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Reteach unit 7 antebellum america

Apr 12, 2017



  • Antebellum America:North vs. South

  • Setting the Scene Unit PreviewMid-1800sDifferences between the North and the South grew so strong that compromise no longer seemed possibleTragically, Americans turned to civil war to settle their disagreements.The long and bloody war resulted in defeat for the South and victory for the Union

  • America DividedEconomic changes created divisions in the United StatesThree areas of conflict:North economy based in manufacturing and tradeSouth relied on slaves to raise crops for economyWest settlers wanted cheap land and good transportation

  • Antebellum NorthRise of Urbanism

  • The North: FarmingMostly small farmsLabor provided by family membersSubsistence agriculture: food crops and livestockSlavery not profitable in this system

  • The North: IndustryFactories first began in New England92% of the nations industries were in the NorthProduced fabric and shoesThis is called the Industrial RevolutionGoods made in factories rather than in homes75% of Nations Wealth in North

  • The North: LaborFactories required workersFirst factory workers were young women, called Mill GirlsPaid an hourly wageFree Labor no slaves

  • The North: LaborWages were lowWorking hours longWorking conditions often dangerousChild labor

  • The North: LaborBy 1850, most Mill Girls replaced by immigrants in the factoriesImmigrants willing to work for lower wagesCreated a working class

  • The North: CitiesFactories and workers in citiesSeveral large cities: Boston, New York, Philadelphia, St. Louis, ChicagoCrowded conditions and urban slums22 Million Americans

  • The North: TransportationFactory goods needed to be moved to marketCanals were builtErie Canal linked the Hudson River with Lake ErieAlso steamboats and railroads improved transportation75% of Americas Railroads were in the North

  • The North: Social ClassesThe wealthy: businessmen, factory owners and professionalsWorking classServants and urban poorFree blacks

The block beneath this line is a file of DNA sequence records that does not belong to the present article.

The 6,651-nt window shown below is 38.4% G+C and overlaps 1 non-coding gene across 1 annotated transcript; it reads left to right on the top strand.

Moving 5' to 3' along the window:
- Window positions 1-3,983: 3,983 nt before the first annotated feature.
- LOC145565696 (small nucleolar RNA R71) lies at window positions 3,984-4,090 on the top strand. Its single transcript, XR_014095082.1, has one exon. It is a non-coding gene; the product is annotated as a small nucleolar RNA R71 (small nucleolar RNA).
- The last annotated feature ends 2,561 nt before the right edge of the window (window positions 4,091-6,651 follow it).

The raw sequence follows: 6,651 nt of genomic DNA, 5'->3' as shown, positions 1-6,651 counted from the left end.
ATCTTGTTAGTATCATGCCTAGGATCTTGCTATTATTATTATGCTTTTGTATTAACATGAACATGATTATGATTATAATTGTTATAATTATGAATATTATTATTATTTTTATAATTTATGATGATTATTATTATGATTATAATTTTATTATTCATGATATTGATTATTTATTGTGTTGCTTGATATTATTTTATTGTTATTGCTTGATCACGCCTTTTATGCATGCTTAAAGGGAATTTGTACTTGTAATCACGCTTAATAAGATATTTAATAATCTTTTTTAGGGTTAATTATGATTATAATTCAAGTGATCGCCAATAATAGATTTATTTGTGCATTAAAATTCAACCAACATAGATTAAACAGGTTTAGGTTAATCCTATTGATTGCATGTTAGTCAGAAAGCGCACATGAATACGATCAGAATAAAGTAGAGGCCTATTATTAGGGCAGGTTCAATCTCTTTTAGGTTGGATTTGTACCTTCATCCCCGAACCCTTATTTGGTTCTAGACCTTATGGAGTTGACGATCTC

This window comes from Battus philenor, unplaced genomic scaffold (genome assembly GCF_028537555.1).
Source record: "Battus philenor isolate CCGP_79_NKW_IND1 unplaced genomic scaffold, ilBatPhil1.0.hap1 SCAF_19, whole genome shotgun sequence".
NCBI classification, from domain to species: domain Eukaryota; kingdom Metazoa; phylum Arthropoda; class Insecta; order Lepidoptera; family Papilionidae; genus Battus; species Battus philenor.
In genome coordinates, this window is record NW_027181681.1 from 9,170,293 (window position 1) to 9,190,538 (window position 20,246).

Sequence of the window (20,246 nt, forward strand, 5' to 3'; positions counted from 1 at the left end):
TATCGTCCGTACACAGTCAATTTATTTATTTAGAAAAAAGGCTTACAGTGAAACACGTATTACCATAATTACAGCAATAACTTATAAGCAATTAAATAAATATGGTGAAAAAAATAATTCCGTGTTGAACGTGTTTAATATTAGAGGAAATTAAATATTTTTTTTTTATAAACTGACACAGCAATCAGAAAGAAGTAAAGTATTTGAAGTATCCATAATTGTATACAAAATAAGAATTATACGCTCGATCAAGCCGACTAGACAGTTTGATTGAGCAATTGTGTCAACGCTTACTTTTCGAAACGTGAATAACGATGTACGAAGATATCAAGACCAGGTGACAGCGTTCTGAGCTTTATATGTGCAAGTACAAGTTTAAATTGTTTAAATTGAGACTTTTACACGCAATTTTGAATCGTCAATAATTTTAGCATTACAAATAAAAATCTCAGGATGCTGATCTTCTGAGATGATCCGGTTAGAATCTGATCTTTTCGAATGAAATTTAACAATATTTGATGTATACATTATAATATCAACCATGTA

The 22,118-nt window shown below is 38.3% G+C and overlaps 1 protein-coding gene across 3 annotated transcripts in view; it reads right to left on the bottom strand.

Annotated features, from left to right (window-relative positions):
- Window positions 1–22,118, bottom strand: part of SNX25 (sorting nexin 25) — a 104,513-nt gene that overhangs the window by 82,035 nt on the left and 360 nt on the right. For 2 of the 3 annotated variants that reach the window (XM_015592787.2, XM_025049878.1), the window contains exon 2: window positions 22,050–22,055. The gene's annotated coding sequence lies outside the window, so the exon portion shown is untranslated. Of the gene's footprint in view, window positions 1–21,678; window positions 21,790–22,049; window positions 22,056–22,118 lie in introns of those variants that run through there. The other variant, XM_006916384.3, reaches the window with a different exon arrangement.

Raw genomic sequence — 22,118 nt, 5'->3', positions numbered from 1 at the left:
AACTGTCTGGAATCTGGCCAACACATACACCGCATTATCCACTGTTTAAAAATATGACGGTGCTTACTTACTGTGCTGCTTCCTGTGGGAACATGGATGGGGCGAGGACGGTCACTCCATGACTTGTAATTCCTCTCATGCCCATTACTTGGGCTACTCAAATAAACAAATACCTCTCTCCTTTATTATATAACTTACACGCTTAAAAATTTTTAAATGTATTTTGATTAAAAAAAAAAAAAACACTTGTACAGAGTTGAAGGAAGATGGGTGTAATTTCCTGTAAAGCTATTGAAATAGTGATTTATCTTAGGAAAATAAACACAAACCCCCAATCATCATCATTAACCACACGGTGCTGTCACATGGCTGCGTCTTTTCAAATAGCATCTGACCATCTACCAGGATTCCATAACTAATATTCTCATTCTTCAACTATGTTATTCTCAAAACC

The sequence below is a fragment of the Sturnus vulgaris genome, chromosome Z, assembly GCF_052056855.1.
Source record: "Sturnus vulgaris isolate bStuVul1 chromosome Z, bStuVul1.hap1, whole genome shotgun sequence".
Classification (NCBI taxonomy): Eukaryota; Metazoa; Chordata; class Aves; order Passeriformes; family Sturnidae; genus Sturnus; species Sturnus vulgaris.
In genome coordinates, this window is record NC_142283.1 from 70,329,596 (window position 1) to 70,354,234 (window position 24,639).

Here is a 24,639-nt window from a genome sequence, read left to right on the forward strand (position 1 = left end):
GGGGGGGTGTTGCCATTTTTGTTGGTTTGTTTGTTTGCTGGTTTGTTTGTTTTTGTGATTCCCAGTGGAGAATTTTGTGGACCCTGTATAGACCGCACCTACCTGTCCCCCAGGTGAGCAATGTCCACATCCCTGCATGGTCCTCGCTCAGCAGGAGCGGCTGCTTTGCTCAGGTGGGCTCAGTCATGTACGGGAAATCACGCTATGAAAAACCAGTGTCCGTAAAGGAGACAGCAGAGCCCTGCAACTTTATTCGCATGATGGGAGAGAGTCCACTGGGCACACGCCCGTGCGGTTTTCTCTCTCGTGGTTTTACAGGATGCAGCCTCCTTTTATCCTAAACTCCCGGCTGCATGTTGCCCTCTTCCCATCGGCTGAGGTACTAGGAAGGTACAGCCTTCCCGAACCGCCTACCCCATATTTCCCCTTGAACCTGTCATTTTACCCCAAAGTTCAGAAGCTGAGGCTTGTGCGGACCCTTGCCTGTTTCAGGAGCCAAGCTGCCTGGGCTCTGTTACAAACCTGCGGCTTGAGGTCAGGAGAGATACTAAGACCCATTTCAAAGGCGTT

• Antebellum SouthVictorian Era America

  • The South: FarmingPlantation economyCash crops like tobacco, sugar, cotton and riceLarge farms Purpose was to make a profitAlso small farms on poor land and in the mountains

  • The South: King CottonIn 1790, Eli Whitney invented the Cotton Gin, which cleaned cotton by machine.More cotton grown & more slaves needed.By 1820s, cotton was 1/2 of our total exports big business!

  • The South: LaborSource of labor on cotton plantations was slaves4 million by 1860Slaves were 1/3 of total population of SouthSlavery was allowed by the 3/5s CompromiseIn some places, slaves outnumbered whites

  • The South: Chattel SlaveryA system of slavery in which one human being owned another as propertyLife-long conditionSlavery inherited children of slaves were also slavesOften cruel and brutal

  • The South: Social ClassesWealthy white plantation ownersLived on rich flat land near rivers10,000 wealthy families in 1860Owned more than 50 slaves A minority, but political & economic power

  • Slave CostSlave trade banned in 1808Slave demand rises as does the cost of slaves1790 - $3001860 1500Slave traders began to smuggle Slaves into the United States1790 500,000 Slaves1850 4 Million Slaves

  • Slave-ocracy(plantation owners)The Plain Folk(small slave-owners & yeoman farmers)6,000,000Black FreemenBlack Slaves250,000U.S. population in 1850 was 23,000,0009,500,000 lived in the South (40%)3,200,000Southern Society in 1850

  • The South: Social ClassesYeoman farmers9 Million SouthernersSome owned a few slaves2/3 of all whites owned no slaves at allSubsistence agriculture lived on poor land

  • The South: Social Classes

    Slaves the lowest social classNo rights, could be sold at any time, families were split up, most did hard labor in the fields.

  • The South: Southern White Social Class - 1860Non-Slave holders76.1%1-9 slaves17.2%10-99 slaves6.6%More than 100 slaves0.1%

  • The South: Industry, Cities and TransportationEconomy entirely focused on agricultureVery little industryFew citiesFew canals or railroadsRural society

  • Southern Agriculture50% of all slaves lived in the Black Belt (Cotton Belt)

  • Southern Population

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